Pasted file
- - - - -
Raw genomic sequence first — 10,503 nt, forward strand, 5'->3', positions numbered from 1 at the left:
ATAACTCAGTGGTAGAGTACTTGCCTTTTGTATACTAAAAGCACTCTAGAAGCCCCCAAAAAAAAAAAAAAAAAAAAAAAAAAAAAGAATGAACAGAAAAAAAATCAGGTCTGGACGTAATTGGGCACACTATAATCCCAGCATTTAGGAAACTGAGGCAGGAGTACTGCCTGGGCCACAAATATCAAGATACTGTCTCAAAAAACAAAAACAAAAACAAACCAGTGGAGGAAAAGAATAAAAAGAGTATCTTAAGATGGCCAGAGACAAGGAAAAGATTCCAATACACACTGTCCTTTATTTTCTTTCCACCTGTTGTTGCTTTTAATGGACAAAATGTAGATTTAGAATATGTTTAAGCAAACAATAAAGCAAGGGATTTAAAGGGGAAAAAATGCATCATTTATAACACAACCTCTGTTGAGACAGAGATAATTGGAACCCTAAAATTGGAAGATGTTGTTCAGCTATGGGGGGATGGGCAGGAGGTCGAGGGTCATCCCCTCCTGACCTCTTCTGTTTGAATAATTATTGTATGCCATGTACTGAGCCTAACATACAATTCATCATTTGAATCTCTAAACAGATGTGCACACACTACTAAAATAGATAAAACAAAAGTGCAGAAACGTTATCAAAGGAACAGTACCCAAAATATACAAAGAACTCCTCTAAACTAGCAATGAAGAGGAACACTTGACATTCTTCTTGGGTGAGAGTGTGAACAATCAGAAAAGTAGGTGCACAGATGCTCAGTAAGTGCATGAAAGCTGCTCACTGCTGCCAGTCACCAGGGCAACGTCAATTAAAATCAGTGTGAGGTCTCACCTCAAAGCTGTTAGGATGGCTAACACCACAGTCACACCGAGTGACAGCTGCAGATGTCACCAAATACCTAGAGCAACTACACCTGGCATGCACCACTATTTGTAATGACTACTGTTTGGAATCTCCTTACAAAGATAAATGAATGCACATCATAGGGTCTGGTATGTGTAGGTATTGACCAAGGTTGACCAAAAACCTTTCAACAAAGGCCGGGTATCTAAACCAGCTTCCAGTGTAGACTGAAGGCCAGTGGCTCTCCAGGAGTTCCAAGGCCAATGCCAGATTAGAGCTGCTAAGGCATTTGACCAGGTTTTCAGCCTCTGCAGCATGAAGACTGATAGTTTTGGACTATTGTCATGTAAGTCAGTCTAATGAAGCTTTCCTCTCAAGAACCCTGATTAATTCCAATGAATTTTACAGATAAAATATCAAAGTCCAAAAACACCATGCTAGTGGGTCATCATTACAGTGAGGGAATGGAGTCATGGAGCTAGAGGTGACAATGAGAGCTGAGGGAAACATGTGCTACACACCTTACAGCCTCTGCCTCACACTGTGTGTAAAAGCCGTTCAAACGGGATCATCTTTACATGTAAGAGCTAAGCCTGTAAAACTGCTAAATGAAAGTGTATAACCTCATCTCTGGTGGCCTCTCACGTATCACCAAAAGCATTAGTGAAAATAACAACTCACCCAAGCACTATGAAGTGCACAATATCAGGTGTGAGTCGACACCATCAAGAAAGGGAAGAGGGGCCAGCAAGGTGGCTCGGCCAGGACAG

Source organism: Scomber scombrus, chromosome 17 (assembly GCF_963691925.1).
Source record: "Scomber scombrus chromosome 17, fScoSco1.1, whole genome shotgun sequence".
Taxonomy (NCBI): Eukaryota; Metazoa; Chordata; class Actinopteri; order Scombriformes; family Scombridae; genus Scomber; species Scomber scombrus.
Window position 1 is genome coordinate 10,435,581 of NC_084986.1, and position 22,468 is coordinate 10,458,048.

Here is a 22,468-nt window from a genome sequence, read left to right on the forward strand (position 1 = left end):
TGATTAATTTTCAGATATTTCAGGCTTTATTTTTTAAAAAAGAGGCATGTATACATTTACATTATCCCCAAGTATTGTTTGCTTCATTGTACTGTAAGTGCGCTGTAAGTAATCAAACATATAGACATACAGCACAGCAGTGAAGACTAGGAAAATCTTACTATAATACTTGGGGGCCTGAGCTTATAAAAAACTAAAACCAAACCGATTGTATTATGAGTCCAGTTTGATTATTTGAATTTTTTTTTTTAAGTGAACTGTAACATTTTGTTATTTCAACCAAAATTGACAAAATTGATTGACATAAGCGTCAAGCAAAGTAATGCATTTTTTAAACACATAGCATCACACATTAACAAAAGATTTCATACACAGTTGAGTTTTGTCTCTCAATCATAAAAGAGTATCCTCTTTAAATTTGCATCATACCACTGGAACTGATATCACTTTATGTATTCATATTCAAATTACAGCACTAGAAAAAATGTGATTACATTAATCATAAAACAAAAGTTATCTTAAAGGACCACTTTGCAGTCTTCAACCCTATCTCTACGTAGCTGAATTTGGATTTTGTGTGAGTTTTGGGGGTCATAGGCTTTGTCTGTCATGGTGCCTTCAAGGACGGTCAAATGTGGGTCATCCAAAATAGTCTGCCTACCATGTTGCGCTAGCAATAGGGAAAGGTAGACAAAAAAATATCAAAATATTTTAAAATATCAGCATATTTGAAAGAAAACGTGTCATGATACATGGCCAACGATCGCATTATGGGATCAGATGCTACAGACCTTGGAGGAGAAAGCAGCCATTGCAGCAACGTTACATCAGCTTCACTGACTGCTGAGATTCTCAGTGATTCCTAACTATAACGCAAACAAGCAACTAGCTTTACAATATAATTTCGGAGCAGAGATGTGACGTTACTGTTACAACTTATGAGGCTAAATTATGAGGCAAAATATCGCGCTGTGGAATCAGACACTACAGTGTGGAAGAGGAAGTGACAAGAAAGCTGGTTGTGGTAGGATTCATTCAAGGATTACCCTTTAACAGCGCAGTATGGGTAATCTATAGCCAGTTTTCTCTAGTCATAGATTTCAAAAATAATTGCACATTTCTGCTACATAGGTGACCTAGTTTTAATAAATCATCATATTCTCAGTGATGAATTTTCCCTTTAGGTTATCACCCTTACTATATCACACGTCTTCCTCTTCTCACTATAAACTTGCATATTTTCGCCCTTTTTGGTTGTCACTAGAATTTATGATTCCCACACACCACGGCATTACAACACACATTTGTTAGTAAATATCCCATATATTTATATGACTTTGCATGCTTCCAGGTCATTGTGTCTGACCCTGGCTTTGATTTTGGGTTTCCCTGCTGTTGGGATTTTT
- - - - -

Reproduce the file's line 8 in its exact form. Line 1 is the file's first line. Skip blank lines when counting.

TGATTAATTTTCAGATATTTCAGGCTTTATTTTTTAAAAAAGAGGCATGTATACATTTACATTATCCCCAAGTATTGTTTGCTTCATTGTACTGTAAGTGCGCTGTAAGTAATCAAACATATAGACATACAGCACAGCAGTGAAGACTAGGAAAATCTTACTATAATACTTGGGGGCCTGAGCTTATAAAAAACTAAAACCAAACCGATTGTATTATGAGTCCAGTTTGATTATTTGAATTTTTTTTTTTAAGTGAACTGTAACATTTTGTTATTTCAACCAAAATTGACAAAATTGATTGACATAAGCGTCAAGCAAAGTAATGCATTTTTTAAACACATAGCATCACACATTAACAAAAGATTTCATACACAGTTGAGTTTTGTCTCTCAATCATAAAAGAGTATCCTCTTTAAATTTGCATCATACCACTGGAACTGATATCACTTTATGTATTCATATTCAAATTACAGCACTAGAAAAAATGTGATTACATTAATCATAAAACAAAAGTTATCTTAAAGGACCACTTTGCAGTCTTCAACCCTATCTCTACGTAGCTGAATTTGGATTTTGTGTGAGTTTTGGGGGTCATAGGCTTTGTCTGTCATGGTGCCTTCAAGGACGGTCAAATGTGGGTCATCCAAAATAGTCTGCCTACCATGTTGCGCTAGCAATAGGGAAAGGTAGACAAAAAAATATCAAAATATTTTAAAATATCAGCATATTTGAAAGAAAACGTGTCATGATACATGGCCAACGATCGCATTATGGGATCAGATGCTACAGACCTTGGAGGAGAAAGCAGCCATTGCAGCAACGTTACATCAGCTTCACTGACTGCTGAGATTCTCAGTGATTCCTAACTATAACGCAAACAAGCAACTAGCTTTACAATATAATTTCGGAGCAGAGATGTGACGTTACTGTTACAACTTATGAGGCTAAATTATGAGGCAAAATATCGCGCTGTGGAATCAGACACTACAGTGTGGAAGAGGAAGTGACAAGAAAGCTGGTTGTGGTAGGATTCATTCAAGGATTACCCTTTAACAGCGCAGTATGGGTAATCTATAGCCAGTTTTCTCTAGTCATAGATTTCAAAAATAATTGCACATTTCTGCTACATAGGTGACCTAGTTTTAATAAATCATCATATTCTCAGTGATGAATTTTCCCTTTAGGTTATCACCCTTACTATATCACACGTCTTCCTCTTCTCACTATAAACTTGCATATTTTCGCCCTTTTTGGTTGTCACTAGAATTTATGATTCCCACACACCACGGCATTACAACACACATTTGTTAGTAAATATCCCATATATTTATATGACTTTGCATGCTTCCAGGTCATTGTGTCTGACCCTGGCTTTGATTTTGGGTTTCCCTGCTGTTGGGATTTTT